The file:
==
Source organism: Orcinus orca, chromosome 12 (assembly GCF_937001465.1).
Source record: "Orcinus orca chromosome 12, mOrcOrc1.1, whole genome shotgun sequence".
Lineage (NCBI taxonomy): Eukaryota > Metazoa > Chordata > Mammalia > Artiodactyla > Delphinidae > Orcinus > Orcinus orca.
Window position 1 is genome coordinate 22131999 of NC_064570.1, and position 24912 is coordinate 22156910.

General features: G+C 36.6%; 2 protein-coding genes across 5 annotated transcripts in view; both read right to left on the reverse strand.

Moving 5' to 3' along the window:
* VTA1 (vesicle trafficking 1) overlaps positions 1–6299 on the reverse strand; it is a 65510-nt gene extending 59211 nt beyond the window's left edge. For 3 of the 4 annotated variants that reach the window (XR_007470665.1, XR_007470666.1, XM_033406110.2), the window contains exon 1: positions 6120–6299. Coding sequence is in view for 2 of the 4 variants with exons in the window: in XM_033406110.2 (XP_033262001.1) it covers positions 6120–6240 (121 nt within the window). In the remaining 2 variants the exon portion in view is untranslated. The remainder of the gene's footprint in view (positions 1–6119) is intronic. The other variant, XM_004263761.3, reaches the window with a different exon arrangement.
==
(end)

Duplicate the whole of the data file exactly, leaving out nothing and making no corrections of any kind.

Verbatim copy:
Source organism: Orcinus orca, chromosome 12 (assembly GCF_937001465.1).
Source record: "Orcinus orca chromosome 12, mOrcOrc1.1, whole genome shotgun sequence".
Lineage (NCBI taxonomy): Eukaryota > Metazoa > Chordata > Mammalia > Artiodactyla > Delphinidae > Orcinus > Orcinus orca.
Window position 1 is genome coordinate 22131999 of NC_064570.1, and position 24912 is coordinate 22156910.

General features: G+C 36.6%; 2 protein-coding genes across 5 annotated transcripts in view; both read right to left on the reverse strand.

Moving 5' to 3' along the window:
* VTA1 (vesicle trafficking 1) overlaps positions 1–6299 on the reverse strand; it is a 65510-nt gene extending 59211 nt beyond the window's left edge. For 3 of the 4 annotated variants that reach the window (XR_007470665.1, XR_007470666.1, XM_033406110.2), the window contains exon 1: positions 6120–6299. Coding sequence is in view for 2 of the 4 variants with exons in the window: in XM_033406110.2 (XP_033262001.1) it covers positions 6120–6240 (121 nt within the window). In the remaining 2 variants the exon portion in view is untranslated. The remainder of the gene's footprint in view (positions 1–6119) is intronic. The other variant, XM_004263761.3, reaches the window with a different exon arrangement.